In re Koninklijke Philips Electronics N.V., Ser. No. 85092079 (Sept. 26, 2014) (available here). Philips sought to register the “base assembly” of its electric toothbrushes on the Principal Register as trade dress.  It has a series of indentations around the base of the head of the toothbrush.  After a refusal to register, the TTAB affirmed finding that 10 years of continuous use, without “look-for” advertising, and in spite of voluminous sales was insufficient to demonstrate that the product had obtained “acquired distinctiveness” such that the consuming public associated the base assembly with the Philips brand.  The examining attorney’s refusal to register was affirmed.

All are invited to join us in our discussion during the SoCal IP Institute meeting on Monday, October 6, 2014 at Noon in our Westlake Village office. This activity is approved for 1 hour of MCLE credit. If you will be joining us, please RSVP to Noelle Smith by 9 am Monday morning.

SoCal IP Institute :: September 30, 2013 :: Recent Trade Dress Case Law

Our weekly SoCal IP Institute meeting on Monday, September 30, 2013 will be a discussion of two recent Trade Dress cases.  The first case is from the Sixth Circuit:

Groeneveld Transport Efficiency, Inc. v. Lubecore International, Case Nos. 12-3545/3576 (6th Cir. Sept. 12, 2013) (available here).   The key issue in this case is whether a company can use trade-dress law to protect its functional product design from competition with a “copycat” design made by another company where there is no reasonable likelihood that consumers would confuse the two companies’ products as emanating from a single source.  The Sixth Circuit held it cannot, stating that trademark law is designed to promote brand recognition, not to insulate product manufacturers from lawful competition.

The second case is is Urban Group Exercise Consultants, Ltd. v. Dick’s Sporting Goods, Inc. (U.S.D.C. March 8, 2013) (available here), is a recent opinion where plaintiff Urban, a manufacturer of trampolines,  failed to survive a 12(b)(6) motion to dismiss motion brought by Dick’s, regarding its trade dress cause of actions.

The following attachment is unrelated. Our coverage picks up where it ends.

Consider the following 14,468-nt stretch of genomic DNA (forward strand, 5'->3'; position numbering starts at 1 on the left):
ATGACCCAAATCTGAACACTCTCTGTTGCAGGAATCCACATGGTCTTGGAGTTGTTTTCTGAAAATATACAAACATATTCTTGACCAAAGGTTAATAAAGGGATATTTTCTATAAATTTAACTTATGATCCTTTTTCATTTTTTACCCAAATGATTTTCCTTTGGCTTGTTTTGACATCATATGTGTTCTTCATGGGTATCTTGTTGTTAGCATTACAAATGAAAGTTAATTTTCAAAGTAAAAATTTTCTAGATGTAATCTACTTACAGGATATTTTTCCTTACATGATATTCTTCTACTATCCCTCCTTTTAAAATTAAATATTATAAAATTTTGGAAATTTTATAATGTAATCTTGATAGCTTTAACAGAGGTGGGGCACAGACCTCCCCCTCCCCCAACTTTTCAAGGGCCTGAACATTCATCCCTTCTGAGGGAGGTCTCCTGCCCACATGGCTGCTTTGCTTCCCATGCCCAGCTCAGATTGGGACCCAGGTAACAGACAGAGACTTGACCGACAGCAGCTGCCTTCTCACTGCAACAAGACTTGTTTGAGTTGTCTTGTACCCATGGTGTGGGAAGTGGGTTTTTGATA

All are invited to join us in our discussion during the SoCal IP Institute meeting on Monday, September 30, 2013 at Noon in our Westlake Village office. This activity is approved for 1 hour of MCLE credit. If you will be joining us, please RSVP to Noelle Smith by 9 am Monday morning.

SoCal IP Institute :: September 16, 2013 :: Design patents and Trademark Infringement

Our weekly SoCal IP Institute meeting on Monday, September 16, 2013 will be a discussion of a recent Federal Circuit decision regarding design patents and a First Circuit decision regarding trademark infringement. Brief synopses of the cases appear below.

Dorpan, S.L. V. Hotel Melia, Inc., Case No. 12-1679 (1st Cir. August 28, 2013) (available here).  This is a trademark infringement case between two hotels using the mark “Melia” in Puerto Rico. Plaintiff Dorpan has several registered marks using the name “Melia” since at least the late 1990s. Defendant Hotel Melia has operated a hotel named Hotel Melia in Ponce, Puerto Rico for more than a century. Defendant has never registered its mark with the USPTO. In 2007, Dorpan opened a hotel called “Gran Melia” about eighty miles from Ponce. The district court ruled on summary judgment that the marks could co-exist. On appeal, the First Circuit vacated the district court’s decision and held that the marks cannot co-exist in Puerto Rico without creating a likelihood of confusion among consumers.